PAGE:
Source: Environment America Research & Policy Center
Today, the 50 dirtiest plants in the United States—all coal-fired—account for 2 percent of the world's energy-related carbon pollution each year. That's equal to the annual emissions from half of America's 240 million cars. The 100 dirtiest plants—a tiny fraction of the country's 6,000 power plants—account for a fifth of all US carbon emissions. According to the report, curbing the emissions of the worst offenders in the United States "is one of the most effective ways to reduce U.S. global warming pollution…reducing the risk that emissions will reach a level that triggers dangerous, irreversible climate change impacts."
This story first appeared on the Gristwebsite and is reproduced here as part of the Climate Desk collaboration.
How do you prevent someone from wasting electricity? The same way you prevent them from picking their nose—make them think they are being watched.
Carnegie Mellon University researchers wanted to see whether the Hawthorne effect could be used to change energy-use patterns. The Hawthorne effect refers to the way people tend to alter their behavior when they sense they are being observed. The effect can be a pain in the ass for scientists trying to study human behavior, but it can also be a powerful tool for influencing that behavior.
The researchers sent postcards to a group of utility customers notifying them that their electricity usage was being tracked for one month as part of an experiment. The series of postcards offered no incentives or instructions to reduce energy use—they just let the customers know that they were being, in effect, watched. A control group of utility customers got no postcards.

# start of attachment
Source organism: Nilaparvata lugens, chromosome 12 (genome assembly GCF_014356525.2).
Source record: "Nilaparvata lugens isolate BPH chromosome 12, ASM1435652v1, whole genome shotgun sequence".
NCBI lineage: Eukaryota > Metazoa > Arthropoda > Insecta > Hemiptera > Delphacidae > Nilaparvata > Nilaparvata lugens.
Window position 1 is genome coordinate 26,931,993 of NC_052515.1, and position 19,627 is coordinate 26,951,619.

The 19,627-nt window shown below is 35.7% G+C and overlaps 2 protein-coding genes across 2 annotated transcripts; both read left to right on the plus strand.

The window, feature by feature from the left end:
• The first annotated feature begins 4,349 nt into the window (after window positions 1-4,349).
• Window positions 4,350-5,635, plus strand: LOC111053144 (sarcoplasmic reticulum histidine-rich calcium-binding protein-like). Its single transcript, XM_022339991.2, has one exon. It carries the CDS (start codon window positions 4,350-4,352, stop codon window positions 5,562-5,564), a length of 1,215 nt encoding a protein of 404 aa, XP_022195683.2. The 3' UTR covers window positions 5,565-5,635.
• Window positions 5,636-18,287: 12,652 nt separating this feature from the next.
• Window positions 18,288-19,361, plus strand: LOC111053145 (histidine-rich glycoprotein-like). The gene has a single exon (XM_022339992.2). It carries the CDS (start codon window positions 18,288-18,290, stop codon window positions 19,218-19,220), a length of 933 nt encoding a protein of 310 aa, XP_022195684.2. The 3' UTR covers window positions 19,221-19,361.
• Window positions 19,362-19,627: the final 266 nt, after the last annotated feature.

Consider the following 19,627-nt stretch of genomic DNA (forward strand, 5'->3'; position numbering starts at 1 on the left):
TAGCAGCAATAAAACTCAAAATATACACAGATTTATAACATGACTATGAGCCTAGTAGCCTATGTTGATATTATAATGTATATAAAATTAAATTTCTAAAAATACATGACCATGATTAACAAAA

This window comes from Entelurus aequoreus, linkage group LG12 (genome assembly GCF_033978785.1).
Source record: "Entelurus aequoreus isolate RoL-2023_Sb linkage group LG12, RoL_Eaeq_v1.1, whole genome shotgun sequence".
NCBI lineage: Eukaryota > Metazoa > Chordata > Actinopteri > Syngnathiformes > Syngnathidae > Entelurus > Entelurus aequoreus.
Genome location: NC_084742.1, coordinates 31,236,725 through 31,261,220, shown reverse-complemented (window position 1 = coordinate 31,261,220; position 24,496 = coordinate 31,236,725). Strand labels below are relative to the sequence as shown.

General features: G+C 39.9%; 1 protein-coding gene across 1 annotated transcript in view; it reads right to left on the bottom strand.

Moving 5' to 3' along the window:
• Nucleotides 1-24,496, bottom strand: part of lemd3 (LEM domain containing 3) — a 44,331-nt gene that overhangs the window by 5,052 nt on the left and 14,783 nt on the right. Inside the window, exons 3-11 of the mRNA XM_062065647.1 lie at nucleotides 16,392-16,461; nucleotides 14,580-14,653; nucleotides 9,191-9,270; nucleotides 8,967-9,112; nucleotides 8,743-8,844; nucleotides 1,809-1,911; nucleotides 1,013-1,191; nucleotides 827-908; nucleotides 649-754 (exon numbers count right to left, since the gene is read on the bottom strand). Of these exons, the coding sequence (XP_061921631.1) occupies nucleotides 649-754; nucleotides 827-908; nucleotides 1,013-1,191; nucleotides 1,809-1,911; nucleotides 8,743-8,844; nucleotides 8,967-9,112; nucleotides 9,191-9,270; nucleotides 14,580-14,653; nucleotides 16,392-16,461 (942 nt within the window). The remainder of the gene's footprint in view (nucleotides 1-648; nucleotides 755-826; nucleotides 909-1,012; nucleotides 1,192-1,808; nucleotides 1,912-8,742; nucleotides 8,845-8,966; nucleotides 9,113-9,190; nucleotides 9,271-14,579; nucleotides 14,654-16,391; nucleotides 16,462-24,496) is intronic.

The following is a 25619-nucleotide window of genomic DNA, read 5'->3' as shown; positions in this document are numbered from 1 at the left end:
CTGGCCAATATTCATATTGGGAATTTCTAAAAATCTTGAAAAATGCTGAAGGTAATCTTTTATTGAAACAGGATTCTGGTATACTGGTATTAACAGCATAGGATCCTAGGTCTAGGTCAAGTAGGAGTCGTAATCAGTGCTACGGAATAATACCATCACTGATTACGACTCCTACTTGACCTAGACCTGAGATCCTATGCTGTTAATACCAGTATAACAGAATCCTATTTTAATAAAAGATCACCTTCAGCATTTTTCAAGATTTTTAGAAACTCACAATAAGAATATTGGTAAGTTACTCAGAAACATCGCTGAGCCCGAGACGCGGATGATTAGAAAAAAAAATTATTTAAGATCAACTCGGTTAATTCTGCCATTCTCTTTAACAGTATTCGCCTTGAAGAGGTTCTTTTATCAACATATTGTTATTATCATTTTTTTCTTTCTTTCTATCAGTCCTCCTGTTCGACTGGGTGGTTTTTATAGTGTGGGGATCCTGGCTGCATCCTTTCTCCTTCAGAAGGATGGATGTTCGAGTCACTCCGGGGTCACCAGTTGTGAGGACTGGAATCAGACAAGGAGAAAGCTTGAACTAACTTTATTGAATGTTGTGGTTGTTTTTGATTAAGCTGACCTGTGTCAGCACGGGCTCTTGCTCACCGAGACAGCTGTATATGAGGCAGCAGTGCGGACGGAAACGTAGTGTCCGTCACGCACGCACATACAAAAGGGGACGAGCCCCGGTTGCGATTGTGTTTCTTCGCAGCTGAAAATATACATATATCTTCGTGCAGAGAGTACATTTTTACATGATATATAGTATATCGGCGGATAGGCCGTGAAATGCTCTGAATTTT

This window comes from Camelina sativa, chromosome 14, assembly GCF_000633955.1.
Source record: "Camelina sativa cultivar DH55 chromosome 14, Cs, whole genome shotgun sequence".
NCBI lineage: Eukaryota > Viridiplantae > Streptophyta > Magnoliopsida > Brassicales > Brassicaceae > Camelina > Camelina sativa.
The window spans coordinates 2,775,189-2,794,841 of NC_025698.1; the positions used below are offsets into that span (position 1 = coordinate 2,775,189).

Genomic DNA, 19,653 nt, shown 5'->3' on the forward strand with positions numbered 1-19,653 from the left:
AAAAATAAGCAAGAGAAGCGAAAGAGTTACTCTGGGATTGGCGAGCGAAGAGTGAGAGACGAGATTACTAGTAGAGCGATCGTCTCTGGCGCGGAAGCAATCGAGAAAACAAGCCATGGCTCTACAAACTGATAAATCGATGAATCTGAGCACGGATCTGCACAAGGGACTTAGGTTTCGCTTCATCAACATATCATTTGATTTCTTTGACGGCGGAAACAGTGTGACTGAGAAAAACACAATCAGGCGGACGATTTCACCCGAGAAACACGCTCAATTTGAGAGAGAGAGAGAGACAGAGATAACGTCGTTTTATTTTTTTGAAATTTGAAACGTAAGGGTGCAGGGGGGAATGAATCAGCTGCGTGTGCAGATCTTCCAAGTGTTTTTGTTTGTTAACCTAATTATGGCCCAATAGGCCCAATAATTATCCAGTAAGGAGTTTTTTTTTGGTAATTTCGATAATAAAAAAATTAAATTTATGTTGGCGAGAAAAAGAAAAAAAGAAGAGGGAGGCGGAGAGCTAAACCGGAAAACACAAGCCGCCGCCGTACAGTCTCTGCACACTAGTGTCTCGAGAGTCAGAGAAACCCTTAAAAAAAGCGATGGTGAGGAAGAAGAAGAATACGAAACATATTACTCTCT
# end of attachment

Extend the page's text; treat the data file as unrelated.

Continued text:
The air quality in Beijing has grown so bad that it's begun to produce its own catch-22s. All that smog is starting to keep tourists away, but tourism is just the kind of less energy-intensive industry that China needs to develop. The city is hoping to ramp up its public bike-share system, in an effort to shift a majority of trips through the city center onto public transportation. But who would want to ride a bike in this atmosphere?
At least one perverse consequence could be helping. The pollution has gotten so awful that residents and officials long averse to addressing greenhouse gas emissions (at the expense of economic growth) are now clamoring for drastic solutions to its related problem: unbreathable air. As TheNew York Times reported over the weekend in a piece on the "silver lining" to China's smog: